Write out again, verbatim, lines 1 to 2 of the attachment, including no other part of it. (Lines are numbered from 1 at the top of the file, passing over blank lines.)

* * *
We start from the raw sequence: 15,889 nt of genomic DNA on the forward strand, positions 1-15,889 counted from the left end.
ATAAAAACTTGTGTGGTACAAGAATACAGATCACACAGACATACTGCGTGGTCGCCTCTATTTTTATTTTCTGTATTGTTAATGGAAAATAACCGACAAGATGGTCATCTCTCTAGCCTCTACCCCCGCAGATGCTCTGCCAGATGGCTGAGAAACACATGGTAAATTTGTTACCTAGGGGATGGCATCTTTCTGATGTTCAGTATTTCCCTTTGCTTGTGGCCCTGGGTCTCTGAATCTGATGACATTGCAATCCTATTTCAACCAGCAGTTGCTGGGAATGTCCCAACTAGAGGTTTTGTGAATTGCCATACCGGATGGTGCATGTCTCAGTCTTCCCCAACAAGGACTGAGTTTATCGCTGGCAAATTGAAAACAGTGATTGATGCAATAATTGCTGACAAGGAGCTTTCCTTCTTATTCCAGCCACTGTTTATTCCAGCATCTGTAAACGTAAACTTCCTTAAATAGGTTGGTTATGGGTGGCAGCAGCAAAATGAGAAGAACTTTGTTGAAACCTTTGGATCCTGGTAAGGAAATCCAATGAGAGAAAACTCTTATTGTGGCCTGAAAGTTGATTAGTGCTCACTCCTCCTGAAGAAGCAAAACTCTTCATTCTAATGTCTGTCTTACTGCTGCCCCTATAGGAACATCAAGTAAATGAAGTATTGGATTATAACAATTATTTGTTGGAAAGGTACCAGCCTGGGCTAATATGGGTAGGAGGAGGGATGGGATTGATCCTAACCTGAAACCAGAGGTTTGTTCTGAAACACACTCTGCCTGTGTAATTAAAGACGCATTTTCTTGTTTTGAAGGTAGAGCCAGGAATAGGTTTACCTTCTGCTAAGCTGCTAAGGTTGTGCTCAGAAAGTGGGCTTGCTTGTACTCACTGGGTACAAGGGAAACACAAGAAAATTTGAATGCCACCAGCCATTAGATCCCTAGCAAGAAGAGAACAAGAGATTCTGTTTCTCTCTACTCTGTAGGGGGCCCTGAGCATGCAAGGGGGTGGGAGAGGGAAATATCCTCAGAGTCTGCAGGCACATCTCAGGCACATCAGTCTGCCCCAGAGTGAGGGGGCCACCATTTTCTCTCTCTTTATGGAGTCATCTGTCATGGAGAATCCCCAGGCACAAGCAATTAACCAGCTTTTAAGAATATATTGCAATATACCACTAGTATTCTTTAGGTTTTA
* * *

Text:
We start from the raw sequence: 15,889 nt of genomic DNA on the forward strand, positions 1-15,889 counted from the left end.
ATAAAAACTTGTGTGGTACAAGAATACAGATCACACAGACATACTGCGTGGTCGCCTCTATTTTTATTTTCTGTATTGTTAATGGAAAATAACCGACAAGATGGTCATCTCTCTAGCCTCTACCCCCGCAGATGCTCTGCCAGATGGCTGAGAAACACATGGTAAATTTGTTACCTAGGGGATGGCATCTTTCTGATGTTCAGTATTTCCCTTTGCTTGTGGCCCTGGGTCTCTGAATCTGATGACATTGCAATCCTATTTCAACCAGCAGTTGCTGGGAATGTCCCAACTAGAGGTTTTGTGAATTGCCATACCGGATGGTGCATGTCTCAGTCTTCCCCAACAAGGACTGAGTTTATCGCTGGCAAATTGAAAACAGTGATTGATGCAATAATTGCTGACAAGGAGCTTTCCTTCTTATTCCAGCCACTGTTTATTCCAGCATCTGTAAACGTAAACTTCCTTAAATAGGTTGGTTATGGGTGGCAGCAGCAAAATGAGAAGAACTTTGTTGAAACCTTTGGATCCTGGTAAGGAAATCCAATGAGAGAAAACTCTTATTGTGGCCTGAAAGTTGATTAGTGCTCACTCCTCCTGAAGAAGCAAAACTCTTCATTCTAATGTCTGTCTTACTGCTGCCCCTATAGGAACATCAAGTAAATGAAGTATTGGATTATAACAATTATTTGTTGGAAAGGTACCAGCCTGGGCTAATATGGGTAGGAGGAGGGATGGGATTGATCCTAACCTGAAACCAGAGGTTTGTTCTGAAACACACTCTGCCTGTGTAATTAAAGACGCATTTTCTTGTTTTGAAGGTAGAGCCAGGAATAGGTTTACCTTCTGCTAAGCTGCTAAGGTTGTGCTCAGAAAGTGGGCTTGCTTGTACTCACTGGGTACAAGGGAAACACAAGAAAATTTGAATGCCACCAGCCATTAGATCCCTAGCAAGAAGAGAACAAGAGATTCTGTTTCTCTCTACTCTGTAGGGGGCCCTGAGCATGCAAGGGGGTGGGAGAGGGAAATATCCTCAGAGTCTGCAGGCACATCTCAGGCACATCAGTCTGCCCCAGAGTGAGGGGGCCACCATTTTCTCTCTCTTTATGGAGTCATCTGTCATGGAGAATCCCCAGGCACAAGCAATTAACCAGCTTTTAAGAATATATTGCAATATACCACTAGTATTCTTTAGGTTTTA